A Shocking Death – William Stone


It saddened me to find this clipping about my great-grandmother’s younger brother. In genealogy, one sees births, marriages, and deaths but they are just dates on paper until you find the story behind those dates.

My great-grandmother Cordelia Jane Stone was married to John Thomas Martin and they had a young son, Archie. They lived not far from her brother William B. Stone and probably saw him often. What a shock it must have been to hear that he committed suicide.

stone suicide

The Leader Virgil, Kansas 15 Jun 1900, Fri • Page 1

Here’s the rest of the story,  which I transcribed from The Leader newspaper of Virgil, Kansas (22 Jun 1900, Friday, page 1)

Destroyed By His Own Hand.

Last Friday morning a deep gloom was spread over our community by the startling report that W.E. Stone had committed suicide. The report seemed too awfully shocking to be true, but upon investigation, it was learned to be a fact and not a rumor.

On the evening of June 14th Mr. Stone’s wife was somewhat alarmed at the despondent actions of her husband but being a woman of more than ordinary nerve she did not become very much alarmed and after spending the evening with their neighbor, Mrs. W. L. Evans, returned to her home and retired as usual.

On the morning of the 15th, Mr. Stone arose and went about his morning work as usual for some time, when coming into the house he made inquiry concerning the carbolic acid, Mrs. Stone having anticipated his motives had emptied the poison out. After parlaying some time about the carbolic acid, he next sought the razor, but Mrs. Stone was again too shrewd for her despondent husband and had taken the razor and given it to a Mr. Cooper who was doing some farm work for Mr. Eble and had come to the house to get a mowing scythe.

But Mr. Stone having fully made up his mind could not be so easily thwarted and next sought his revolver, a 38 caliber, which his wife had locked up in the sewing machine drawer. Upon finding the drawer locked, he at once proceeded to break it open, whereupon Mrs. Stone’s courage failed and she started with her two little children to Mr. Evans. She had only gone a short distance when she heard the report of the pistol. Mr. Cooper in the meantime having returned to the field where Mr. Eble was, reported to him what he had observed and Mr. Eble at once started for the house but was only about halfway from where he was working to the house when the fatal shot was fired.

Coroner Dillan was called and after making an investigation, decided not to hold an inquest.

(on the same page of the paper, his obituary was printed)


W.B. Stone was born in Dekalb County, Mo April 5, 1868, and died at his home near Virgil, Kansas June 15, 1900, age 32 years, 2 months, 10 days.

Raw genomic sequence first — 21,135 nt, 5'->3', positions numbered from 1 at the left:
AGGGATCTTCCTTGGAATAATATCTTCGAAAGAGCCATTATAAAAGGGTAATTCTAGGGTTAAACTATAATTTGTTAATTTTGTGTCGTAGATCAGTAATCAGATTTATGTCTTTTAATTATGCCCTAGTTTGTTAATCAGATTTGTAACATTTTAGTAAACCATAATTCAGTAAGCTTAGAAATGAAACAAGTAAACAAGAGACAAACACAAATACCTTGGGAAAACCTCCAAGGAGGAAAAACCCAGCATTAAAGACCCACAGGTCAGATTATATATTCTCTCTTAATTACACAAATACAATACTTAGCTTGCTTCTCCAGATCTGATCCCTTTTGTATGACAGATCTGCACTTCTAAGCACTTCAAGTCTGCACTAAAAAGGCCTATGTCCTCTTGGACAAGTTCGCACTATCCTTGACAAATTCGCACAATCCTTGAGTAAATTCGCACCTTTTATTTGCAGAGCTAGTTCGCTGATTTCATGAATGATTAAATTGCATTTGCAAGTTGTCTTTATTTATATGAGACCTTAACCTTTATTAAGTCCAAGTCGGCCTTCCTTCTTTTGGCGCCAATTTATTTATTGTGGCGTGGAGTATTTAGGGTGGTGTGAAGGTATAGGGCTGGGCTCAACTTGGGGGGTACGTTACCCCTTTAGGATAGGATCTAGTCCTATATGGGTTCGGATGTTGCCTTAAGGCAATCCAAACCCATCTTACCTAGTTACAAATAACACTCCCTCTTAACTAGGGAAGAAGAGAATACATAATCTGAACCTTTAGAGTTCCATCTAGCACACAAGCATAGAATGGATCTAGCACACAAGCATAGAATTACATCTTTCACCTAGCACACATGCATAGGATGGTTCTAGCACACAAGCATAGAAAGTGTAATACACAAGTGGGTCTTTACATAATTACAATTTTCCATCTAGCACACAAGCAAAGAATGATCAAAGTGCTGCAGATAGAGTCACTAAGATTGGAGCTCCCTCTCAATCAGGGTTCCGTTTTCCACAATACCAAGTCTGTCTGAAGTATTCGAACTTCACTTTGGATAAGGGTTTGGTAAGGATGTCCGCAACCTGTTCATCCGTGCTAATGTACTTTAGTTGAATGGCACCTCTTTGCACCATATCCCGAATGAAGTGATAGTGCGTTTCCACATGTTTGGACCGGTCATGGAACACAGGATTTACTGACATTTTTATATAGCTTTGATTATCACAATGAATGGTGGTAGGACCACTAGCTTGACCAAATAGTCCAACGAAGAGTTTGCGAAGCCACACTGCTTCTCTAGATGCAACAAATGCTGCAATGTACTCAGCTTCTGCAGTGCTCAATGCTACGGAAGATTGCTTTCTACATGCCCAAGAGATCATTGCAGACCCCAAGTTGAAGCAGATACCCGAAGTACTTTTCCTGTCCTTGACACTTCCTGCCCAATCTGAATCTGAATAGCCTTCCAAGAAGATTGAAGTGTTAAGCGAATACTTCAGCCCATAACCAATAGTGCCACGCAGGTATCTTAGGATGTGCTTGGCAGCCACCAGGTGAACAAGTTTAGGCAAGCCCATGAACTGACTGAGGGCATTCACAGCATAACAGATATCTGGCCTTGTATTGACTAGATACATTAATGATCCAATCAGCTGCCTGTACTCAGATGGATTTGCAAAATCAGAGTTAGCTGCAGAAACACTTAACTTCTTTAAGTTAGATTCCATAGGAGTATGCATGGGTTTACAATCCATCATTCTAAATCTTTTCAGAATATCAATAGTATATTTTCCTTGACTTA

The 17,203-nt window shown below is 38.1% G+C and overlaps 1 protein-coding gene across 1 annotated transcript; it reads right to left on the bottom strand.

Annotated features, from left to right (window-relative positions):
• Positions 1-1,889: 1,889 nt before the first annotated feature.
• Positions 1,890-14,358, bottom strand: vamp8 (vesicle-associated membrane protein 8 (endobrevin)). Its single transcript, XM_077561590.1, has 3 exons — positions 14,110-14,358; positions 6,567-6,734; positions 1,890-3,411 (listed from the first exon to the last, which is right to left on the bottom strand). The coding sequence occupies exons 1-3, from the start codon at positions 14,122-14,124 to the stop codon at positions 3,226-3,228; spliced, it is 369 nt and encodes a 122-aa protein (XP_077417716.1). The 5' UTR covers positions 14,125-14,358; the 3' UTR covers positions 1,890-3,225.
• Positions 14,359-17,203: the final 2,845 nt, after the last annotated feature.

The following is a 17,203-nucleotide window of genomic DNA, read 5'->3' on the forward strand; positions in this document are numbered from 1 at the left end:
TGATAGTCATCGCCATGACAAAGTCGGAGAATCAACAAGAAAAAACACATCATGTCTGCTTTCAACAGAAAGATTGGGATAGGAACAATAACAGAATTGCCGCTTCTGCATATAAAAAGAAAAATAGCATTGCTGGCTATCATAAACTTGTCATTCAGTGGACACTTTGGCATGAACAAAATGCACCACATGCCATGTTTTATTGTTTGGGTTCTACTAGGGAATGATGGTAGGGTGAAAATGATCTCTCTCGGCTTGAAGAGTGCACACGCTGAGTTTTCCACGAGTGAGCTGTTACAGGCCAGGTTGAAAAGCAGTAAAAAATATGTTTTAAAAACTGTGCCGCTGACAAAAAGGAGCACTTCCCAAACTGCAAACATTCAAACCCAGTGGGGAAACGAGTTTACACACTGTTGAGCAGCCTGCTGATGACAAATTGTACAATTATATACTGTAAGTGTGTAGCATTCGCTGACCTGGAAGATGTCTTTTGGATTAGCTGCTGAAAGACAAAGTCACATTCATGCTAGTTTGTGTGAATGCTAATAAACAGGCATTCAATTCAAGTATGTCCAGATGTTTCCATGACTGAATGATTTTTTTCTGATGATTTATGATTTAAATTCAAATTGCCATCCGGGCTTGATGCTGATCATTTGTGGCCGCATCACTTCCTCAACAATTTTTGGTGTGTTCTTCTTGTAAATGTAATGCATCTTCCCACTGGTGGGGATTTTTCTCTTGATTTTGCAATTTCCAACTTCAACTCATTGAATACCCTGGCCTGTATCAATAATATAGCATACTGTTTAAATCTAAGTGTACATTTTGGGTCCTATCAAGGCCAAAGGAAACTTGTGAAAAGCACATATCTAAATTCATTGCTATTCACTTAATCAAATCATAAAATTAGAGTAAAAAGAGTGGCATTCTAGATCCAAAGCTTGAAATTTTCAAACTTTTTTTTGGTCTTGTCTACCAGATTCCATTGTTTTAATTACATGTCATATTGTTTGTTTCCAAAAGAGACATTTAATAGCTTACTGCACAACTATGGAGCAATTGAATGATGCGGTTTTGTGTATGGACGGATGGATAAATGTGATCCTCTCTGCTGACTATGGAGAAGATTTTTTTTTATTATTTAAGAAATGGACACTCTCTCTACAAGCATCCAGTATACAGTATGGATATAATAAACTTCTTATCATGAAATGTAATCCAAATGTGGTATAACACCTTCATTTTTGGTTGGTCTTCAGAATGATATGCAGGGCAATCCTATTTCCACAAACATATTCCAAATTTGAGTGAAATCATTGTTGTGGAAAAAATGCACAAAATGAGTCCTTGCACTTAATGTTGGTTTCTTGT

He was converted and joined the Christian church when a boy, and remained a member of that church until he came to Kansas with his parents in 1884. After coming to Kans. He joined the U.B. church.

He was married to Ella Walker Dec. 24, 1891. To them were born three children one of which died in infancy.

Bro. Stone was a kind husband, good neighbor, an honest man and a hard worker. Many think that it was overwork and bad health that caused his untimely death. A.W. Potter

More about This Story

His wife’s full name was Margaret Ellen Walker. Their two children were
Dow Lafayette Stone 1893–1905 and Erick Asiel Stone 1898–1930. Just 5 years later, the eldest son died of typhoid fever at age 12. An earlier news report praised Dow for 3 years of perfect attendance at school.

How the Family Coped

Many times a widow with young children would remarry quickly to have the family taken care of. The news clippings below show that Ella rented out part of her home and also started selling hats from her home. (All bits of news from The Leader, Virgil KS newspaper)

June 1900 – Two weeks after William’s suicide, the Woodmen, a fraternal organization, came to plow the 47 acres of corn. Sixteen volunteers with their teams did the work. I’m sure they made fairly quick work of this job that would have taken William a long time on his own.

widow w.b. stone newspaper clipping (read the rest of the story)

The Leader Virgil, Kansas 29 Jun 1900, Fri • Page 1

August 1900 – “Mrs. Ella Stone has purchased the house and lot owned by W. F. Osborn. Uncle Frank expects to move out on his farm south of town in a short time.”

Oct 1900 – “Miss Susie Pinon is staying with Mrs. Ella Stone and going to school.” (Rural students often had to board in town to continue their education on the high school level.)

March 1901 – Ella placed an advertisement in the paper, “I’ve just received an invoice of spring hats. Call at my residence, get prices, and see the latest styles.”

ella stone millinary clipping

The Leader Virgil, Kansas 29 Jun 1900, Fri • Page 1

March 1902 – “Prof Reno and wife have moved into the front part of Mrs. Ella Stone’s house.”

March 1903 – “Mrs. Ella Stone has purchased M.C. Mallicoat’s house. She is having a porch put on the front of the building and a stable built at the back of the lot. W. A. Barnes is doing the carpenter work.”

Mar 1903 – “A. L. Walker moved last Monday into the house lately purchased by Mrs. Ella Stone of M. C. Mallicoat. P. L. Cranmer moved into Mr. Walker’s house.”

ella stone switches houses again

I can’t keep up with all the moving and switching of houses. The Leader Virgil, Kansas 08 Jan 1904, Fri • Page 1